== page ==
It’s always a good idea to get a stucco inspection for regular maintenance and before any real estate transaction, some lenders require it before finalizing a home sale. 
Your mortgage lender should be able to walk you through your specific loan agreement, but we’ll cover national guidelines for VA and FHA loans. 

Roof inspection for VA and FHA loan

If you’re purchasing a home using a VA or FHA loan, you’ll need a stucco inspection if there is a problem with the stucco siding or if the lender requires it.
You’ll be required to get a stucco inspection if the appraiser notices:
  • Large or hairline cracks
  • Visibly damp or discolored stucco
  • Crumbling stucco
  • Soft spots or indents 
  • Cracking and bubbling along the foundation
  • Water stains
The mortgage lender may not approve your loan and you will receive increased home insurance premiums if your stucco inspection reveals severe water damage that affects the structural integrity. 

Signs of stucco damage

Getting a stucco inspection can help you spot signs of damage before they become a serious problem and result in costly repairs. It’s recommended you get a stucco inspection once a year for regular maintenance or whenever you notice these early signs of damage:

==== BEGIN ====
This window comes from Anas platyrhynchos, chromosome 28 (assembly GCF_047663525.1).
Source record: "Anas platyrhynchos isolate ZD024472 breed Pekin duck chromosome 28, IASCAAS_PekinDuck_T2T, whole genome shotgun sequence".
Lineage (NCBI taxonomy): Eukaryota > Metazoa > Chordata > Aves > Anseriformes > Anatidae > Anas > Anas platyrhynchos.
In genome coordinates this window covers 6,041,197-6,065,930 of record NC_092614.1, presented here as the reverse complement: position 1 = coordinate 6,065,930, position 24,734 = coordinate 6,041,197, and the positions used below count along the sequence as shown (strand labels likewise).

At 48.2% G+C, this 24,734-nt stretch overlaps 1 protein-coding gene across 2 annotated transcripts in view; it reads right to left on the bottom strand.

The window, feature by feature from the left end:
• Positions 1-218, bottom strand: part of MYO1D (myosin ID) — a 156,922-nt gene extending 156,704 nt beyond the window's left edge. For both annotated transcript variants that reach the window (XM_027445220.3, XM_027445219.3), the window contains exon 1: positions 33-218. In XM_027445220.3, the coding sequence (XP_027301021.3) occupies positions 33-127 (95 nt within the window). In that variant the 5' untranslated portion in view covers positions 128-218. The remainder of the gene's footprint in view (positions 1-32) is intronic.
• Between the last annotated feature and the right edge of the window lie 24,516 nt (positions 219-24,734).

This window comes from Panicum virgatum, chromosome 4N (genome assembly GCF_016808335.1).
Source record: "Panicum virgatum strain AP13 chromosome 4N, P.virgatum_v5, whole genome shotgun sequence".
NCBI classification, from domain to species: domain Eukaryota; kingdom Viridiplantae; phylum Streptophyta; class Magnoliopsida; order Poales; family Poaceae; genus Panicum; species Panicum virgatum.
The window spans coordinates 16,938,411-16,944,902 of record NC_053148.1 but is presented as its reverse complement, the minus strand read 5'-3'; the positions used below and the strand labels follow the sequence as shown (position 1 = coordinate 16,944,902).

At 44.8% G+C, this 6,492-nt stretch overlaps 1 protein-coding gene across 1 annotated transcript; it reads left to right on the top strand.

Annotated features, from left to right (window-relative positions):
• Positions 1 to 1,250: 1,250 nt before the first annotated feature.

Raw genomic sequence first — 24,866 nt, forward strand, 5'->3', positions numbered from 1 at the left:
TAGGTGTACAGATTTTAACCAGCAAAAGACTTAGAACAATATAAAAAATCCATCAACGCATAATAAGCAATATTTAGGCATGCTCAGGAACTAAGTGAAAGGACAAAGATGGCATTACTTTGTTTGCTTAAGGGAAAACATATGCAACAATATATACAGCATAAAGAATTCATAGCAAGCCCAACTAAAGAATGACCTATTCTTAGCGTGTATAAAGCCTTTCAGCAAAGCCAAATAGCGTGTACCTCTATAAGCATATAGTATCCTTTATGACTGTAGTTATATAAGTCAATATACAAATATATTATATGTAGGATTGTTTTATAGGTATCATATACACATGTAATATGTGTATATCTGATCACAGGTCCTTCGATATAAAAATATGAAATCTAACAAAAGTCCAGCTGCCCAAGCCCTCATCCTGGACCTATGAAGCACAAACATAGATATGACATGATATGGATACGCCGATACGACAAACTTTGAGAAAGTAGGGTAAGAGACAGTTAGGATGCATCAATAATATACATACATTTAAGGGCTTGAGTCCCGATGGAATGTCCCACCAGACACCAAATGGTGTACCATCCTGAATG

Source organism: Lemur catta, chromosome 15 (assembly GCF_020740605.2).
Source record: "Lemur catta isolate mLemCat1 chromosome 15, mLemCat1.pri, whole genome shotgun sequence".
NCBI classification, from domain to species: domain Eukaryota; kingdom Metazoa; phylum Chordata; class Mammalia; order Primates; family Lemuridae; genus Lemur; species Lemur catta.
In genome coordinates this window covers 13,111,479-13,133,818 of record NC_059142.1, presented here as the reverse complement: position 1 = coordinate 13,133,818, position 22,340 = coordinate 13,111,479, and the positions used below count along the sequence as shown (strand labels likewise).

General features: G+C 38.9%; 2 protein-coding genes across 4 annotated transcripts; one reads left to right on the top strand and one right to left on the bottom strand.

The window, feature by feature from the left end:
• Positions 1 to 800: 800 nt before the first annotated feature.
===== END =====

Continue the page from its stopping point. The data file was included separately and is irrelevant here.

• Missing chunks of stucco: Damage to your stucco surface or stucco that easily tears off can be a sign of water damage underneath. 
  • Obvious cracks: As one of the most common indicators of moisture problems, it’s important to keep an eye out for hairline cracks or cracks larger than 1/4 inch.
  • Bubbling along the bottom edge of your home: If you see this, you’re likely dealing with a poor drainage system that is causing water to seep through the stucco walls. 
  • Indents or soft spots: Visible indents in your stucco or soft stucco could be indicative of long-term water damage that has caused rot. 
You should schedule a stucco inspection sooner rather than later when you notice the above signs to avoid water damage and costly repairs. 

Stucco repair costs